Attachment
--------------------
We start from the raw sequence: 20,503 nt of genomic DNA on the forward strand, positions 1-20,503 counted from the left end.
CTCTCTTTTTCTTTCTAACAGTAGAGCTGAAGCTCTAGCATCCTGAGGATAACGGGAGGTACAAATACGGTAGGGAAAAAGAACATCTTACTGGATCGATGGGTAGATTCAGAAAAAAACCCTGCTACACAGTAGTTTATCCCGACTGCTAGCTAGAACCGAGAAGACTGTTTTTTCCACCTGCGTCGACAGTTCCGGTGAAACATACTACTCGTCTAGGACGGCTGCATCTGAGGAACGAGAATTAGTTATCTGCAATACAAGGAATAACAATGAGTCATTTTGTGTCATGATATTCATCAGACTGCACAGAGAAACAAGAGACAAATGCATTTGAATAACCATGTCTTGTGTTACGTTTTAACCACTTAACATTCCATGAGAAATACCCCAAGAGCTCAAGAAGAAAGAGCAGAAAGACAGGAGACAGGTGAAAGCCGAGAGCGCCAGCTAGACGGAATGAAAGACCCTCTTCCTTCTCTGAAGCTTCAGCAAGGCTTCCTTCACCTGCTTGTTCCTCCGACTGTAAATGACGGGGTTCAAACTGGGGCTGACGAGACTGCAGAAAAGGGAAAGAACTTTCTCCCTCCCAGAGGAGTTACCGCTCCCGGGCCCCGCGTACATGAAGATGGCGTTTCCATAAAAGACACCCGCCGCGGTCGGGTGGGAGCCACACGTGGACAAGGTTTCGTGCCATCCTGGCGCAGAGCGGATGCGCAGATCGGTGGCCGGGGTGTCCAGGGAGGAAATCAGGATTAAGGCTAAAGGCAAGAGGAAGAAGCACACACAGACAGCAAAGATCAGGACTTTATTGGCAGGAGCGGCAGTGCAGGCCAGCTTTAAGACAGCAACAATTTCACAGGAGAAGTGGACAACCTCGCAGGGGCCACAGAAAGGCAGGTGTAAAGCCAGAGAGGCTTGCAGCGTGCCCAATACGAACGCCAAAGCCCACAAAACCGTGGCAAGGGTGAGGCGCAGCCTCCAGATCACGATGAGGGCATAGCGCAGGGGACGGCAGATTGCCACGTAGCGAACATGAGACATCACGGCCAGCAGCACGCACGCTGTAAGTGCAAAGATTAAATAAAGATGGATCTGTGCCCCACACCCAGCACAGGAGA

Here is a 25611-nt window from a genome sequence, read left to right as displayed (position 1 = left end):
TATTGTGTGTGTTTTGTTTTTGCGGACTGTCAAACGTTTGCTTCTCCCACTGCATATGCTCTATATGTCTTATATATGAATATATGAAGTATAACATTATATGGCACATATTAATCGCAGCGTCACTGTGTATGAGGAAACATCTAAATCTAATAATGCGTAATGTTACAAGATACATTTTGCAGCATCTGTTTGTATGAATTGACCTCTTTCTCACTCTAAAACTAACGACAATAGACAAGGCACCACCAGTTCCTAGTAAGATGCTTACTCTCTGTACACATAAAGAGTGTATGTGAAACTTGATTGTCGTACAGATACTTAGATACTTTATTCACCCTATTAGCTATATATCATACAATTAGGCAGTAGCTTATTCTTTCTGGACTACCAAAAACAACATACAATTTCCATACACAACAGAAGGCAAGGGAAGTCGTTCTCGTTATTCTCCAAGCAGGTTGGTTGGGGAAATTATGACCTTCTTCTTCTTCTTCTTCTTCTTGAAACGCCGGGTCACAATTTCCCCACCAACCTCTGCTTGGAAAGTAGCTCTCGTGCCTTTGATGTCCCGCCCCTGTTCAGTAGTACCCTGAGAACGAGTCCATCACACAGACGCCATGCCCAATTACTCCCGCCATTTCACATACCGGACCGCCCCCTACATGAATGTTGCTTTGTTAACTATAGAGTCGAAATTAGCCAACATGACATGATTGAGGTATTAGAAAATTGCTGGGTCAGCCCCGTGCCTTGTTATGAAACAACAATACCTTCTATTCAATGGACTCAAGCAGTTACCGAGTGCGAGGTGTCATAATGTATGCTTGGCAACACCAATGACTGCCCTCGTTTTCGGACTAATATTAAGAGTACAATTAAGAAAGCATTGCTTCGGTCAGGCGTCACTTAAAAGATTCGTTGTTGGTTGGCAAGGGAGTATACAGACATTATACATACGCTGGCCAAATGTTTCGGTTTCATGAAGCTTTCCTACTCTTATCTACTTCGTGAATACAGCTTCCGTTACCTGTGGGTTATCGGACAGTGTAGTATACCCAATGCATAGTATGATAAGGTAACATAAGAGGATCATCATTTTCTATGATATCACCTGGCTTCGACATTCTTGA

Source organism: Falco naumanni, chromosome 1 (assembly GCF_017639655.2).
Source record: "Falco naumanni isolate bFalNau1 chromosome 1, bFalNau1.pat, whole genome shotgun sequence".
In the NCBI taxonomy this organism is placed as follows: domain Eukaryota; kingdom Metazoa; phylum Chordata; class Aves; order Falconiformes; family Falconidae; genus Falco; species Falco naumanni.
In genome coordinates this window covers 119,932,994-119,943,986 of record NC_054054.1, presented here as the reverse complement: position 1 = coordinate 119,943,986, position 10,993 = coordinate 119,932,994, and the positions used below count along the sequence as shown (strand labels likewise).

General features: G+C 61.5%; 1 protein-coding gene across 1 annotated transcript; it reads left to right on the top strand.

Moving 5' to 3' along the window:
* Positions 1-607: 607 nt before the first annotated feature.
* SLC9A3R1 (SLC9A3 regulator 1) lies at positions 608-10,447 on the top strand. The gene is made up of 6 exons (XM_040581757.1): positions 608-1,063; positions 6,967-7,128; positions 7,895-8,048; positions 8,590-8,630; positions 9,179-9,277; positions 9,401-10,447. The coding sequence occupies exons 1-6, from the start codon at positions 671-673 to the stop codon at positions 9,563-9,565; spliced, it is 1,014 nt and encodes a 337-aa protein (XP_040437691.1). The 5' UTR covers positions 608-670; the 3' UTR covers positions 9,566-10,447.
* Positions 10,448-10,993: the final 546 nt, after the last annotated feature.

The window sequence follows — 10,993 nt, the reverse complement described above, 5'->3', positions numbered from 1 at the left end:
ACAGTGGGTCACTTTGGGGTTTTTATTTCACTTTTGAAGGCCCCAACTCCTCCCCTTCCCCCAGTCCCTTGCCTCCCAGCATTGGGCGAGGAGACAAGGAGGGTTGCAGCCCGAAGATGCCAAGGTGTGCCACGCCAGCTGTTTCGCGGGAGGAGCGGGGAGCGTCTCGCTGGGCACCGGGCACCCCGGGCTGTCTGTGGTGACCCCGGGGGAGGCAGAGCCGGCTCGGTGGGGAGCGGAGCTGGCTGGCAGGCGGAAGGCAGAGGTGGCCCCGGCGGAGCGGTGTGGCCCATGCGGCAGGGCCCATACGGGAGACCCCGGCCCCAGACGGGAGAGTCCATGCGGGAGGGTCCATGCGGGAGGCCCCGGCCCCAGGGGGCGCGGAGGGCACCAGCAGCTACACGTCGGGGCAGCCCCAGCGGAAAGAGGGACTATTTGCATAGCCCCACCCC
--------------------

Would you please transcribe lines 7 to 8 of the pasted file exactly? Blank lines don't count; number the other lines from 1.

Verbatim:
In the NCBI taxonomy this organism is placed as follows: domain Eukaryota; kingdom Metazoa; phylum Chordata; class Aves; order Falconiformes; family Falconidae; genus Falco; species Falco naumanni.
In genome coordinates this window covers 119,932,994-119,943,986 of record NC_054054.1, presented here as the reverse complement: position 1 = coordinate 119,943,986, position 10,993 = coordinate 119,932,994, and the positions used below count along the sequence as shown (strand labels likewise).